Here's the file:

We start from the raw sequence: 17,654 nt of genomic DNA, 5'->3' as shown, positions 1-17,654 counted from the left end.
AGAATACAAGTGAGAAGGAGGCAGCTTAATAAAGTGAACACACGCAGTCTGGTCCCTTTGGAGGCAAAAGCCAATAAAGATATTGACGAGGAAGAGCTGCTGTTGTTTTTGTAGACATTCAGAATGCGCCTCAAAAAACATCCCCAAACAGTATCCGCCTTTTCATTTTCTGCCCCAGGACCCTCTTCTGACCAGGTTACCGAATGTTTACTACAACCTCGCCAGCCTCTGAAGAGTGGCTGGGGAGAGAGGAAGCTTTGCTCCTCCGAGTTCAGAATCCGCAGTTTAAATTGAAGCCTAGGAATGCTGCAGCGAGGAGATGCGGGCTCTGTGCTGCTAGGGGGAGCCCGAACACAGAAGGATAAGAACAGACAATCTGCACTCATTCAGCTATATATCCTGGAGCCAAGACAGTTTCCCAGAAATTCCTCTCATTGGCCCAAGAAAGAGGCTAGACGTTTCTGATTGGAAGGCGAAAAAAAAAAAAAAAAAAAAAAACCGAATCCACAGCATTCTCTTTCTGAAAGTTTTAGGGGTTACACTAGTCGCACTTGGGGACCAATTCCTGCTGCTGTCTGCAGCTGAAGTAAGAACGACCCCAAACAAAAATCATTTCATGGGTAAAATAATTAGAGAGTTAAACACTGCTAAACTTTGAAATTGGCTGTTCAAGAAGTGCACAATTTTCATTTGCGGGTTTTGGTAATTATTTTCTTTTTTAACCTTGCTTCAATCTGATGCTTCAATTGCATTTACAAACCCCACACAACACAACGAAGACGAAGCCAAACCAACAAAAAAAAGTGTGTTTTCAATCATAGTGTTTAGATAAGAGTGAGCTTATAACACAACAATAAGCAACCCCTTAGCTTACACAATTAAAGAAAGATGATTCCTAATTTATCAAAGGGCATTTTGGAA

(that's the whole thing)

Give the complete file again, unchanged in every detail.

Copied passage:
We start from the raw sequence: 17,654 nt of genomic DNA, 5'->3' as shown, positions 1-17,654 counted from the left end.
AGAATACAAGTGAGAAGGAGGCAGCTTAATAAAGTGAACACACGCAGTCTGGTCCCTTTGGAGGCAAAAGCCAATAAAGATATTGACGAGGAAGAGCTGCTGTTGTTTTTGTAGACATTCAGAATGCGCCTCAAAAAACATCCCCAAACAGTATCCGCCTTTTCATTTTCTGCCCCAGGACCCTCTTCTGACCAGGTTACCGAATGTTTACTACAACCTCGCCAGCCTCTGAAGAGTGGCTGGGGAGAGAGGAAGCTTTGCTCCTCCGAGTTCAGAATCCGCAGTTTAAATTGAAGCCTAGGAATGCTGCAGCGAGGAGATGCGGGCTCTGTGCTGCTAGGGGGAGCCCGAACACAGAAGGATAAGAACAGACAATCTGCACTCATTCAGCTATATATCCTGGAGCCAAGACAGTTTCCCAGAAATTCCTCTCATTGGCCCAAGAAAGAGGCTAGACGTTTCTGATTGGAAGGCGAAAAAAAAAAAAAAAAAAAAAAACCGAATCCACAGCATTCTCTTTCTGAAAGTTTTAGGGGTTACACTAGTCGCACTTGGGGACCAATTCCTGCTGCTGTCTGCAGCTGAAGTAAGAACGACCCCAAACAAAAATCATTTCATGGGTAAAATAATTAGAGAGTTAAACACTGCTAAACTTTGAAATTGGCTGTTCAAGAAGTGCACAATTTTCATTTGCGGGTTTTGGTAATTATTTTCTTTTTTAACCTTGCTTCAATCTGATGCTTCAATTGCATTTACAAACCCCACACAACACAACGAAGACGAAGCCAAACCAACAAAAAAAAGTGTGTTTTCAATCATAGTGTTTAGATAAGAGTGAGCTTATAACACAACAATAAGCAACCCCTTAGCTTACACAATTAAAGAAAGATGATTCCTAATTTATCAAAGGGCATTTTGGAA